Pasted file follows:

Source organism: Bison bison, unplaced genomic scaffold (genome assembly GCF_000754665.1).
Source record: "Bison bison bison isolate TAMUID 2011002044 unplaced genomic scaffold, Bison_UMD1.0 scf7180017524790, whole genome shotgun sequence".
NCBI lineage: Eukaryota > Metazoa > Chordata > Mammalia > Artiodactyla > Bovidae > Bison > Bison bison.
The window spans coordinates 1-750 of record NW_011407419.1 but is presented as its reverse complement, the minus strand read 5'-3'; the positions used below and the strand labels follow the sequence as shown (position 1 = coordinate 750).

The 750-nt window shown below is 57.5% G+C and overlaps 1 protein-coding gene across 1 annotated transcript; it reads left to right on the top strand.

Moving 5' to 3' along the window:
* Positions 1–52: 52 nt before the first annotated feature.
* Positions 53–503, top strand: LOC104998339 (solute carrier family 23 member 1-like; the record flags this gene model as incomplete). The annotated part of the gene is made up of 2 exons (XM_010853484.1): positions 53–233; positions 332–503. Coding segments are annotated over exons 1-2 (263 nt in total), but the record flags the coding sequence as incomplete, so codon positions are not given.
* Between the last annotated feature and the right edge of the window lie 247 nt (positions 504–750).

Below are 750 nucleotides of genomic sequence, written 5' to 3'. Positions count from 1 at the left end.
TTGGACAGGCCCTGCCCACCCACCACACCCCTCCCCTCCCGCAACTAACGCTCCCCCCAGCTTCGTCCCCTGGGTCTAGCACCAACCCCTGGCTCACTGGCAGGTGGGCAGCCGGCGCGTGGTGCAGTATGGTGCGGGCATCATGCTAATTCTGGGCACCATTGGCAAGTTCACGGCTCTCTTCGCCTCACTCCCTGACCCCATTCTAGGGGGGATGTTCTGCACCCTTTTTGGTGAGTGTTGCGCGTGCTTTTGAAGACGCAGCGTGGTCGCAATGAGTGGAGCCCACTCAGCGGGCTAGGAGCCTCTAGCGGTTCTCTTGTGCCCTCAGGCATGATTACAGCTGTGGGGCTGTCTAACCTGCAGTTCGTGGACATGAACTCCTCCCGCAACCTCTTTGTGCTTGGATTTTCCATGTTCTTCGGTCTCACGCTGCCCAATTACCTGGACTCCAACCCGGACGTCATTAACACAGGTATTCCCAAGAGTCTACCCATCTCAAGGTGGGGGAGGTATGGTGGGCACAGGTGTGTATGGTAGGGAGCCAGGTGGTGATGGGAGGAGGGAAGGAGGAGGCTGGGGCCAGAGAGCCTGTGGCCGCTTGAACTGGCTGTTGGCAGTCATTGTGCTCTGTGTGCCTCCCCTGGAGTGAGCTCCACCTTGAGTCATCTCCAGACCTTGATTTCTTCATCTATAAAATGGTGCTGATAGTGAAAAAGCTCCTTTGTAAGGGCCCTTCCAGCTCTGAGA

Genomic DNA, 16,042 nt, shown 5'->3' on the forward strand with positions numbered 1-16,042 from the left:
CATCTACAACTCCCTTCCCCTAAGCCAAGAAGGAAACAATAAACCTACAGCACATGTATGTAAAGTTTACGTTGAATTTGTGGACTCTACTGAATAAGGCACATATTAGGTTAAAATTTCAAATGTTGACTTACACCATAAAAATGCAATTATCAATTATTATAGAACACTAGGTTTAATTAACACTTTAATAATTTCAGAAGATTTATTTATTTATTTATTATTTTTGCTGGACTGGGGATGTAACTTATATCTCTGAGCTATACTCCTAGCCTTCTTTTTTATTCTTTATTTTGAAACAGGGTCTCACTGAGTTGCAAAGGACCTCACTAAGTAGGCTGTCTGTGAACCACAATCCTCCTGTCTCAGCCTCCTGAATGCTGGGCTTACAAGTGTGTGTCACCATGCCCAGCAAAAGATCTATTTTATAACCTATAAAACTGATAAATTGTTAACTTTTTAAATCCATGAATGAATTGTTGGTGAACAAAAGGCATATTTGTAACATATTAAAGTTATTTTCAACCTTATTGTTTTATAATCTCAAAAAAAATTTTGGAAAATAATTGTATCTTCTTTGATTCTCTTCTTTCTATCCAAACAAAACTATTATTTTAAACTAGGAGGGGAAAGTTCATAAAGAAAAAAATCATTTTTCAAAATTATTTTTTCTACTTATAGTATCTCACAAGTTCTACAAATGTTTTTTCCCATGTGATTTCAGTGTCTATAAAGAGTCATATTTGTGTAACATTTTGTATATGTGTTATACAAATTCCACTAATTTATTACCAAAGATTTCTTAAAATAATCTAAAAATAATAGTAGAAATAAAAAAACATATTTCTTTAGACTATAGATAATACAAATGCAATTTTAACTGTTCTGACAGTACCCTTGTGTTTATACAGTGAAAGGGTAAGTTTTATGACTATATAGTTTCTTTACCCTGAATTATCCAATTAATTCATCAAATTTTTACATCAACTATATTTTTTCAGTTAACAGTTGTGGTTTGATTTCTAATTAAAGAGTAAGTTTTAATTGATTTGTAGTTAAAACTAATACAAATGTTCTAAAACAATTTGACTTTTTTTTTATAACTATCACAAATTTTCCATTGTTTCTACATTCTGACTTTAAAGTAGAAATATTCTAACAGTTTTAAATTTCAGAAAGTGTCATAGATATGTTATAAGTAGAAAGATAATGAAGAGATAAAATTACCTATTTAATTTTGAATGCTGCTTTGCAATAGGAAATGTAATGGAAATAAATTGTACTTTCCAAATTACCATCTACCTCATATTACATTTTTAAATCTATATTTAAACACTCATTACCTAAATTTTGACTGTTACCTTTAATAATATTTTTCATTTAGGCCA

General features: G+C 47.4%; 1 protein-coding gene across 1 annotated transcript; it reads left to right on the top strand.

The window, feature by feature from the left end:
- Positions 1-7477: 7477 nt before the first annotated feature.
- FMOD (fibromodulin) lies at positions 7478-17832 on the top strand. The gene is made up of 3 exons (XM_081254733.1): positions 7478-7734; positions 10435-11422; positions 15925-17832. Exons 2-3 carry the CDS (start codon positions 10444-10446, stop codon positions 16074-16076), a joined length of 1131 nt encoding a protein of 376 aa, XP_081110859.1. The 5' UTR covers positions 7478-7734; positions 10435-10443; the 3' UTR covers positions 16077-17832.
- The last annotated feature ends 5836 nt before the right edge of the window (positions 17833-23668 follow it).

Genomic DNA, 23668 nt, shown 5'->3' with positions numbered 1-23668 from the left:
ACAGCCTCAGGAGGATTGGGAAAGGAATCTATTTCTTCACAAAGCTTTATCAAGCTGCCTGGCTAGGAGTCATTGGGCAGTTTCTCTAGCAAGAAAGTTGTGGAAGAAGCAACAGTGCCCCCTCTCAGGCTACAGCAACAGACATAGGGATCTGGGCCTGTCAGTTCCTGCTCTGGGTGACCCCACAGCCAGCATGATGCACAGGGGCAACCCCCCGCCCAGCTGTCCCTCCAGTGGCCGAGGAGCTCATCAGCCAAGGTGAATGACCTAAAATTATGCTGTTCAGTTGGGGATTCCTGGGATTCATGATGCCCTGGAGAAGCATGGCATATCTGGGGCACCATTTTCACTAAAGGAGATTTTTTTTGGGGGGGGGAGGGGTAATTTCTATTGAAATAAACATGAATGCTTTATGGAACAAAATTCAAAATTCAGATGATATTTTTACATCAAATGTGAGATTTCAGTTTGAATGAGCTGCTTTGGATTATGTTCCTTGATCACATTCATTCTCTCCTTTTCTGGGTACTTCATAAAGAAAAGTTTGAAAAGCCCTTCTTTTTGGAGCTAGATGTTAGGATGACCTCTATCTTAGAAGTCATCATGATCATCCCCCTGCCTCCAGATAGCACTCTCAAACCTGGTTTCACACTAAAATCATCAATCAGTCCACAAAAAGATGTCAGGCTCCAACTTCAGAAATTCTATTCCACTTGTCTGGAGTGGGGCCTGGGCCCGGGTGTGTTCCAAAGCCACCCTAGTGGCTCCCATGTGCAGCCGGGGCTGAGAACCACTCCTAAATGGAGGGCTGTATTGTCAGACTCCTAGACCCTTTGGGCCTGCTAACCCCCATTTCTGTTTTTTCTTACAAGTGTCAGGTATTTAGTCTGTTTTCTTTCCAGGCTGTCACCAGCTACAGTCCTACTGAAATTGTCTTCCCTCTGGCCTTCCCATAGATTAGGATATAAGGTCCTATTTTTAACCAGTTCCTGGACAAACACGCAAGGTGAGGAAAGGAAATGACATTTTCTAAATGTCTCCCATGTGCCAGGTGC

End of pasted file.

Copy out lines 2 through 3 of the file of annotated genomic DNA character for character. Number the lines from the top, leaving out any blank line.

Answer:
Source record: "Bison bison bison isolate TAMUID 2011002044 unplaced genomic scaffold, Bison_UMD1.0 scf7180017524790, whole genome shotgun sequence".
NCBI lineage: Eukaryota > Metazoa > Chordata > Mammalia > Artiodactyla > Bovidae > Bison > Bison bison.